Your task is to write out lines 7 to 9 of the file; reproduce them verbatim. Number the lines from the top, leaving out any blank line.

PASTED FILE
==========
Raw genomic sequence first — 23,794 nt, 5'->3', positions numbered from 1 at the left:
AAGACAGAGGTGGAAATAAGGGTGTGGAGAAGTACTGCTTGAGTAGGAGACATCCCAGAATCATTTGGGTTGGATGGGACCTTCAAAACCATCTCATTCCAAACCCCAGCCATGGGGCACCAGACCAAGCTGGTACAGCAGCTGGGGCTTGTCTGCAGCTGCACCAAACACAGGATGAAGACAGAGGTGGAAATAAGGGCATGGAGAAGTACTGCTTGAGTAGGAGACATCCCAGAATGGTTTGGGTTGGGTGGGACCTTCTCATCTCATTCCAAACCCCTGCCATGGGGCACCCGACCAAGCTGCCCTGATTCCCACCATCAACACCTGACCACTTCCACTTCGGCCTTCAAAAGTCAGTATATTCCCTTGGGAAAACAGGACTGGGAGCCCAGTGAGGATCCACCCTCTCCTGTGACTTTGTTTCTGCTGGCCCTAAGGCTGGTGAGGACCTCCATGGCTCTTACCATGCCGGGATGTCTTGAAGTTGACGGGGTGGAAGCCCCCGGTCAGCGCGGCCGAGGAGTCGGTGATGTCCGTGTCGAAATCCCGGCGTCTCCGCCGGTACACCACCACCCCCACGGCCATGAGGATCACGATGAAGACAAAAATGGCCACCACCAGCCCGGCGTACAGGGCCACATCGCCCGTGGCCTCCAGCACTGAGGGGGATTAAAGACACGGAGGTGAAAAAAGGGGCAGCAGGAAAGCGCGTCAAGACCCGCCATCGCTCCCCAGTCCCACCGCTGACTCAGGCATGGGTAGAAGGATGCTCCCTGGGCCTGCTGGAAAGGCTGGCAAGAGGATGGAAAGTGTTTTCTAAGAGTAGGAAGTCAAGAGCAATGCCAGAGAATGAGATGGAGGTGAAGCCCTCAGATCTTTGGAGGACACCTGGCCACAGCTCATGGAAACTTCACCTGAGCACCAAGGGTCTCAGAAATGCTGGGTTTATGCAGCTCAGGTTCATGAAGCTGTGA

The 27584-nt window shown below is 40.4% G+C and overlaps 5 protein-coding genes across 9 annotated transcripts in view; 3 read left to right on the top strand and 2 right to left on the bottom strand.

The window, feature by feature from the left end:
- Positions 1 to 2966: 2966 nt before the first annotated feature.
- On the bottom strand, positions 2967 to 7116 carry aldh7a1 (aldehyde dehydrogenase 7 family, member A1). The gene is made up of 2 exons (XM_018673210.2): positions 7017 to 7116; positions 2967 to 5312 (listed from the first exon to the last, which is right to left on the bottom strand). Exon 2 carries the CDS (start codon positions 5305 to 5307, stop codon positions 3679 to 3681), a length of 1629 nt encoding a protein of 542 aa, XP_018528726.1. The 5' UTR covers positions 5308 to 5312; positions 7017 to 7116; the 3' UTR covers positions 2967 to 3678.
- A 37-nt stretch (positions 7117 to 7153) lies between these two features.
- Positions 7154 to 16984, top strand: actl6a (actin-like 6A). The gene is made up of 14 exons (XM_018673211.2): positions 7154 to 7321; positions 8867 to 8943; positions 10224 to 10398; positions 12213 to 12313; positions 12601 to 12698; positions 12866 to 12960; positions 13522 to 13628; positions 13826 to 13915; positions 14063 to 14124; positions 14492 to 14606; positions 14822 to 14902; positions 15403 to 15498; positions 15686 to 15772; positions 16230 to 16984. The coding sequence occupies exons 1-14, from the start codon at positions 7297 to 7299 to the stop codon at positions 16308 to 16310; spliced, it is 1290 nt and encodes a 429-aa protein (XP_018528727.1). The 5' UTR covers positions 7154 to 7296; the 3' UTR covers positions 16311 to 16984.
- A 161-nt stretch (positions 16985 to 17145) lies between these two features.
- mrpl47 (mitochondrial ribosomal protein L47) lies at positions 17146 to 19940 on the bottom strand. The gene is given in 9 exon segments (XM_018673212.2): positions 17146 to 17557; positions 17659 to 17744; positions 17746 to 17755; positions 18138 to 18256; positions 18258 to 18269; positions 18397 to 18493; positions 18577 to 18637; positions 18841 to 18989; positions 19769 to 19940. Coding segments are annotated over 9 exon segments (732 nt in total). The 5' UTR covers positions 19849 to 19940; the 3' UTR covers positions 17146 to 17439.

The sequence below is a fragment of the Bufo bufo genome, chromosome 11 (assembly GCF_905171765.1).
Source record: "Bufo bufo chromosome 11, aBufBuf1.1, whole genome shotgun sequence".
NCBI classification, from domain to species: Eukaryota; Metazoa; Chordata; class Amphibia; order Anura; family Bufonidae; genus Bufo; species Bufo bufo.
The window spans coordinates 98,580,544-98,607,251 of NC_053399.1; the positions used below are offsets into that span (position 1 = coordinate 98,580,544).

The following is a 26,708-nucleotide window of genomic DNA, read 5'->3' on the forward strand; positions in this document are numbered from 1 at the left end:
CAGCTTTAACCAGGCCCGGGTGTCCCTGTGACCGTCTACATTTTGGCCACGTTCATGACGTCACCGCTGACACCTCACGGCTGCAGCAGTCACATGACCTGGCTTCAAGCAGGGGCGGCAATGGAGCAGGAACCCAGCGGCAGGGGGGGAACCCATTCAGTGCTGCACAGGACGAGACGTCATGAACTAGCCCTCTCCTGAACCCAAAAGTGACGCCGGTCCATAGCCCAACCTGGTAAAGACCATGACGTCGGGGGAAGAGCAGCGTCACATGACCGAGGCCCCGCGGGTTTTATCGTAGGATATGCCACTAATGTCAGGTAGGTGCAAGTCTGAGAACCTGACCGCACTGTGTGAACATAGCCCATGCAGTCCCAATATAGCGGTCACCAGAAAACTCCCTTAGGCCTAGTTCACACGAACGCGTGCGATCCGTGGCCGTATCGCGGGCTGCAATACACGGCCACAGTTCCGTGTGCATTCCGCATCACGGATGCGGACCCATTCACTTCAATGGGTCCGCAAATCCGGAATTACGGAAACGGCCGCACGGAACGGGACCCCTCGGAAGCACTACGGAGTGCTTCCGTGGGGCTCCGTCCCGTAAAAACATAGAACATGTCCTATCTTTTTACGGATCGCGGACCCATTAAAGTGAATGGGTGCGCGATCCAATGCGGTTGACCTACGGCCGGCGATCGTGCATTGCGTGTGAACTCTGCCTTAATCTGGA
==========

- A 37-nt stretch (positions 7117 to 7153) lies between these two features.
- Positions 7154 to 16984, top strand: actl6a (actin-like 6A). The gene is made up of 14 exons (XM_018673211.2): positions 7154 to 7321; positions 8867 to 8943; positions 10224 to 10398; positions 12213 to 12313; positions 12601 to 12698; positions 12866 to 12960; positions 13522 to 13628; positions 13826 to 13915; positions 14063 to 14124; positions 14492 to 14606; positions 14822 to 14902; positions 15403 to 15498; positions 15686 to 15772; positions 16230 to 16984. The coding sequence occupies exons 1-14, from the start codon at positions 7297 to 7299 to the stop codon at positions 16308 to 16310; spliced, it is 1290 nt and encodes a 429-aa protein (XP_018528727.1). The 5' UTR covers positions 7154 to 7296; the 3' UTR covers positions 16311 to 16984.
- A 161-nt stretch (positions 16985 to 17145) lies between these two features.